By ASIF SHAHZAD
ISLAMABAD — Pakistan will hold nationwide parliamentary elections on May 11, said a presidential spokesman on Wednesday. The vote is expected to produce the country’s first transition from one civilian government to another.
The president approved a proposal finalizing the May date for the upcoming election.
The Pakistani parliament completed its term Saturday, making it the first democratically chosen body to finish a full five-year term in a country that has seen three military coups and persistent political turmoil since its 1947 independence from Britain.
The ruling Pakistan People’s Party has been dogged by rumors that it would be deposed or forced to call early elections ever since it assumed office in March 2008. Its five-year term in office has been marked by near-constant political crises and a rocky relationship with the country’s powerful military.
But President Asif Ali Zardari has shown a remarkable ability to hold together a warring coalition government whose members threaten to quit every few months or so. Zardari is the widow of Benazir Bhutto, the iconic PPP leader who returned from exile in 2007 only to be killed later that year during a campaign rally.
Zardari has managed a balance between the need for U.S. assistance amid a deteriorating relationship between the two countries and rising anti-American sentiment.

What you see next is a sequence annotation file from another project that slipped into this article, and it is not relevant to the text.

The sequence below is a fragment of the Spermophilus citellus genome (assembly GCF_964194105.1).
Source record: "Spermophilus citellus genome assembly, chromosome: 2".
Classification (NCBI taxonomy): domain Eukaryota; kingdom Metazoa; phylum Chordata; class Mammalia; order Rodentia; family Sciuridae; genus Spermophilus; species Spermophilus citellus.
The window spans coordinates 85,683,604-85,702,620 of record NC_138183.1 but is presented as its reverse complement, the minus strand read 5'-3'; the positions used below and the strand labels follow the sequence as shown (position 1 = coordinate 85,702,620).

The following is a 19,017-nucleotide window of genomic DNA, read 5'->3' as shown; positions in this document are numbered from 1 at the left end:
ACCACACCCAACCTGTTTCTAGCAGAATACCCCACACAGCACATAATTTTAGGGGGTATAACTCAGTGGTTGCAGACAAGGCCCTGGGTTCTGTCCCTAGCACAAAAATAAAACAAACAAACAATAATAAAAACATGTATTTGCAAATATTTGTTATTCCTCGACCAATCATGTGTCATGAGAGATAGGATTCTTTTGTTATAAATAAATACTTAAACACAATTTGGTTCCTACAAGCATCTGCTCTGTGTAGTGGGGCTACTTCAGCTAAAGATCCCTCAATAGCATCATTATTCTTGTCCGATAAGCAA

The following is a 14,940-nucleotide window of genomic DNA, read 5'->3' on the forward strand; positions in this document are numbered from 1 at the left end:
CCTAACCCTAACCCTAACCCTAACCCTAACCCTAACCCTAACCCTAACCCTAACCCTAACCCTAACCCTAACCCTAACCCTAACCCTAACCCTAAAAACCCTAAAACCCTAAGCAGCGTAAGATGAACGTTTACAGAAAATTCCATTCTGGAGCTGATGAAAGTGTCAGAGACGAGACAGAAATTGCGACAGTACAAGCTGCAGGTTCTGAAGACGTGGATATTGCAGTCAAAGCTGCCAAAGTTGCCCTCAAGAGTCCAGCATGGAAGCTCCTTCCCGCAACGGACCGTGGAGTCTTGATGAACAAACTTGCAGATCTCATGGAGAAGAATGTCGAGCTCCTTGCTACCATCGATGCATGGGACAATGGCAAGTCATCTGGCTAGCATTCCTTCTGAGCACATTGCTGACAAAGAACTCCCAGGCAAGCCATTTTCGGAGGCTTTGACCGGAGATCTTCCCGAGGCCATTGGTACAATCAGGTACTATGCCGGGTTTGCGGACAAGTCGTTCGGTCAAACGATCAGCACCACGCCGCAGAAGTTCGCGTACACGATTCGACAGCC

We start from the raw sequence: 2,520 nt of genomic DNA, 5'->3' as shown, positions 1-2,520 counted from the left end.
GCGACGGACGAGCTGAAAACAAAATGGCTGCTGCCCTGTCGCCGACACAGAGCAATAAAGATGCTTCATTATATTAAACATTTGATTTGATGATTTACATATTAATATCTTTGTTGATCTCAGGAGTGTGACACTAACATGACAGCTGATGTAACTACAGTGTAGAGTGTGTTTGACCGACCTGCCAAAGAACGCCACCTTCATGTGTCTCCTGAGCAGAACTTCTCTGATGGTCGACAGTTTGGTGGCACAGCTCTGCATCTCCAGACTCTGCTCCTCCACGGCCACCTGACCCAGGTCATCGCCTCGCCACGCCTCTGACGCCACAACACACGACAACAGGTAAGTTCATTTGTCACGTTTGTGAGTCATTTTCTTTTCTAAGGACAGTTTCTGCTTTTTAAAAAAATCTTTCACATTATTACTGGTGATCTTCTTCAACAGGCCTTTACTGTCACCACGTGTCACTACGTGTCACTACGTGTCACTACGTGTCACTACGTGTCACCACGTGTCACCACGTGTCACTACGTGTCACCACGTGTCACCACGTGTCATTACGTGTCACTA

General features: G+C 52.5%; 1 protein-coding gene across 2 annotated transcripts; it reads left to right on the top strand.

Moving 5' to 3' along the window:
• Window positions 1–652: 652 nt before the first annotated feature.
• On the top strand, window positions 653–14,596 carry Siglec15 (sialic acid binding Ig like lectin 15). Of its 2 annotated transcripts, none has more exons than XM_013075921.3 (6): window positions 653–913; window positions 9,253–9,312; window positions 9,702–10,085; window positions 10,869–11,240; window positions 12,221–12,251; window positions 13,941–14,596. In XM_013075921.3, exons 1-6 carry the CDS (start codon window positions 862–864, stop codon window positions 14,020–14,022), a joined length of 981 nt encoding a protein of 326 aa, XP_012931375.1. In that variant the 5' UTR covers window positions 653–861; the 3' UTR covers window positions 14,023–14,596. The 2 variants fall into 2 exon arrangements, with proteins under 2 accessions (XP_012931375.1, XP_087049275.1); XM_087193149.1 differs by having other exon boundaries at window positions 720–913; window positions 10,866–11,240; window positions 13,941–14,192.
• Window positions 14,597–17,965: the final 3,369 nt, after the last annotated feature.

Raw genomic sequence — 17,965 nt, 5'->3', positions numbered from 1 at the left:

Washington needs Pakistan’s help fighting al-Qaida and stabilizing neighboring Afghanistan, but a series of recent scandals have severely damaged ties. CIA contractor Raymond Davis shot and killed two Pakistani men in Lahore in early 2011, the U.S. unilaterally killed Osama bin Laden in the city of Abbottabad later that year and American forces accidentally killed 24 Pakistani troops along the Afghan border in 2012.
The Zardari-led coalition government has had some success fighting Islamist militants along several fronts in Pakistan’s northwest but it has been under tremendous pressure domestically due to rising inflation, a faltering economy and an acute energy crises.
Now that the parliament and government are dissolved, a caretaker government will run the country and oversee elections.
But so far the ruling PPP and the main opposition party headed by Nawaz Sharif, who served as prime minister twice, have failed to come up with a consensus candidate for prime minister. An eight-member committee consisting of equal members from both parties is meeting Wednesday to come up with a candidate they each agree on.
If the committee fails, the responsibility will then fall to the Pakistan Election Commission. The caretaker government is designed to ensure impartiality in the upcoming vote.